Influential Black Theologians, Part 4

Around the country, every February people remember, celebrate, and learn about the various ways African American and black folks have impacted the country and the world. Many of whom have been forgotten about, or simply not given much attention in history books, biographies, and films. The same could be said about the impact that African American and black folks have had on the Church: overlooked and understudied. There have been many black folks who have significantly contributed to the advancement of Christ's church in the world. So as we approach the end of February, I would like to offer you a brief series about the life and works of four influential African American and black Christians.

George Leile

Born into slavery, Leile was born in 1750. At 23 he became a Christian and his owner eventually gave him freedom so that he could pursue ministry and preach. He preached to slaves in Georgia and many were saved through his ministry. He would eventually become the first ordained African American Baptist in America, and soon afterwards he planted the first African American Baptist Church. But what is even more intriguing about Leile, is that he became a very influential missionary to Jamaica. Though, Adoniram Judson is often cited as the first Baptist missionary from the US, Leile deserves this recognition. While in Jamaica, thousands of men and women (both black, white, men, women, slave and free) became Christians through his ministry. Despite persecution, slander, and imprisonment, his ministry changed the landscape of Jamaica and that great island went from 8,000 baptists to over 20,000 in less than 2 decades! Though Leile died in 1828 the fruit of his labor abounded. It was only 10 years after his death that slavery would be abolished in Jamaica.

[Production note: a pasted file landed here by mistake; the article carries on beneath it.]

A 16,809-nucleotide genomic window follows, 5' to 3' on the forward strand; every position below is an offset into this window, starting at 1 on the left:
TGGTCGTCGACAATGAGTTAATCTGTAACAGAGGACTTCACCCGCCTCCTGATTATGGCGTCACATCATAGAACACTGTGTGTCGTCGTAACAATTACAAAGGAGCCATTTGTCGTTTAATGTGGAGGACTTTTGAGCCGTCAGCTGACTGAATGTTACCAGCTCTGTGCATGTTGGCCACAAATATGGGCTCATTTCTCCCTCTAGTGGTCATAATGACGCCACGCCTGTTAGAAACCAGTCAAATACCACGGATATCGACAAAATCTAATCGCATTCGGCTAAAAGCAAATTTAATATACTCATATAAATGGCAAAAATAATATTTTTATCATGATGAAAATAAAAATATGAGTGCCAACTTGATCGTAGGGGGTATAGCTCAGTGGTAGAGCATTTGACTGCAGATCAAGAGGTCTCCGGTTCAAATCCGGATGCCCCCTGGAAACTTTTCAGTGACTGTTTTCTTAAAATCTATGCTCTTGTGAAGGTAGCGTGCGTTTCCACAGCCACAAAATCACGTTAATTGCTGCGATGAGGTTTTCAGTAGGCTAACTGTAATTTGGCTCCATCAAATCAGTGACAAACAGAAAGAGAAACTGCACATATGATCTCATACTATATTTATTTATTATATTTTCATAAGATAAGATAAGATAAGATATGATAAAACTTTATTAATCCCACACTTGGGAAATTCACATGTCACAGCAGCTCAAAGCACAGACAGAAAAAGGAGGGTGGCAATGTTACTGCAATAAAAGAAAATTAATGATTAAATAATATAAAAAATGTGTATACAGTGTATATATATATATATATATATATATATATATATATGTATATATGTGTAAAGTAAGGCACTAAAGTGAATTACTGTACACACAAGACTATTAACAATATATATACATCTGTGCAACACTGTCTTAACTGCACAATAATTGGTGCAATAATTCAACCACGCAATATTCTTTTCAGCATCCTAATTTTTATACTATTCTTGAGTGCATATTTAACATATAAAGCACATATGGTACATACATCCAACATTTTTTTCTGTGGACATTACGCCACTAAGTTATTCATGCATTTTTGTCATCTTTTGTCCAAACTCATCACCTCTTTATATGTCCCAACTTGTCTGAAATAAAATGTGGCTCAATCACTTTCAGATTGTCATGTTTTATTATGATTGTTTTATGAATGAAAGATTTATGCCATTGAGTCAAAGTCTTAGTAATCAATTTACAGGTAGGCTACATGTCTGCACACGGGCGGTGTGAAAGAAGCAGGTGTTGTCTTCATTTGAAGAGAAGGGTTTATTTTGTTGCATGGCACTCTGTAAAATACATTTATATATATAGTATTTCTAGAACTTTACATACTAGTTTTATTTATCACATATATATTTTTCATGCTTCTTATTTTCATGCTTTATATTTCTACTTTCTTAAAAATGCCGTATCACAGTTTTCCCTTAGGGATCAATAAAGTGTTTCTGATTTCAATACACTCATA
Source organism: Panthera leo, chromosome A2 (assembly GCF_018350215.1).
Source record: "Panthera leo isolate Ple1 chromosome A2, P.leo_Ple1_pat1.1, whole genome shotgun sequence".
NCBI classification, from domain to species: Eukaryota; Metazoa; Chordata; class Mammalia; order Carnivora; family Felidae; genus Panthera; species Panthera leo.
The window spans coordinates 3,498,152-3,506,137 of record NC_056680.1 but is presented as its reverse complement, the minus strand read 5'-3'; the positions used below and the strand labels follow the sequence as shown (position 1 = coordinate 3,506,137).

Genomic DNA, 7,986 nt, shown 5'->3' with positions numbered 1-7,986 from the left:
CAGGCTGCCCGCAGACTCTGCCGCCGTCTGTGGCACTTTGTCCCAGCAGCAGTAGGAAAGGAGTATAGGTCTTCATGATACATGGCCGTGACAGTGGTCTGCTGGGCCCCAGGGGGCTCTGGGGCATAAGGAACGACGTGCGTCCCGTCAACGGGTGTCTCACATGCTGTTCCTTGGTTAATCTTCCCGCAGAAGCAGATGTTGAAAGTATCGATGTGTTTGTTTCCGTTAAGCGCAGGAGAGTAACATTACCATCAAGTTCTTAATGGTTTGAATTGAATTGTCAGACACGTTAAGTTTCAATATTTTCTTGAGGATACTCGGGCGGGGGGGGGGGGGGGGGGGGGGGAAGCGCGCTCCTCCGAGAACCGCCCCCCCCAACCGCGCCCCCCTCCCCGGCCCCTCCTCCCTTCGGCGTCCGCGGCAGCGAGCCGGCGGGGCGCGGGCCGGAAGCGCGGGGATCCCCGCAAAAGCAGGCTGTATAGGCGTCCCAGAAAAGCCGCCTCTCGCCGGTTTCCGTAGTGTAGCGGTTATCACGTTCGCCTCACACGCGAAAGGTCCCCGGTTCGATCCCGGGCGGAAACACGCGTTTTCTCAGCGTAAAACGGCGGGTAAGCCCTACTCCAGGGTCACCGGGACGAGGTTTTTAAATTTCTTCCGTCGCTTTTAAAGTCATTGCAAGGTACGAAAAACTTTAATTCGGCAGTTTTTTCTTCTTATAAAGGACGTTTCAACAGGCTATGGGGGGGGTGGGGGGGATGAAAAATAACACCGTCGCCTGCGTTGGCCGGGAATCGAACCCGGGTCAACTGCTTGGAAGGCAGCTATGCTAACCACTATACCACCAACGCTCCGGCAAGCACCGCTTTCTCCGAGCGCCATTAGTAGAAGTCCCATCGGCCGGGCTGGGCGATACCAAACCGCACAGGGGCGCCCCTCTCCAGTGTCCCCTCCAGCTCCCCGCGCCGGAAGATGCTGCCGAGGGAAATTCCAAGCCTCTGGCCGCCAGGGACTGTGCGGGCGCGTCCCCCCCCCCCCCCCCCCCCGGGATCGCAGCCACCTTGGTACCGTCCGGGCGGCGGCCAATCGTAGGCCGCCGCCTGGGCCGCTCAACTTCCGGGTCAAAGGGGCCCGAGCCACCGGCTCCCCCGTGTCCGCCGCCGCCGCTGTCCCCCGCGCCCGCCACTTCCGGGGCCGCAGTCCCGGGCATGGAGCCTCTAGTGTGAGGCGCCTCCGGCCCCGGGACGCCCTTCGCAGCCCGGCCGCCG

At the end of the day, there are more men who could have made this list and unless by God's providence we find more artifacts of history, there are even more men whom we may never know about. But may prayer is that we may be encouraged by what we do know, and that we may grow in our thanksgiving towards God for the way in which he's used different kinds of people throughout the history of the Church. May we be challenged by these men to persevere in the face of sin and hindrances to live radical, counter-cultural, and theologically driven lives that change our country forever- because we are surrounded by a great cloud of witnesses (Hebrews 12:1).

We hope that you will join us this Sunday to hear from our guest preacher D’Markus Thomas-Brown. Immediately after our 10 a.m. gathering, D’Markus will be leading a workshop called “Our City’s Difficult History and Current Challenges”. You can register here to have lunch with us during this important workshop!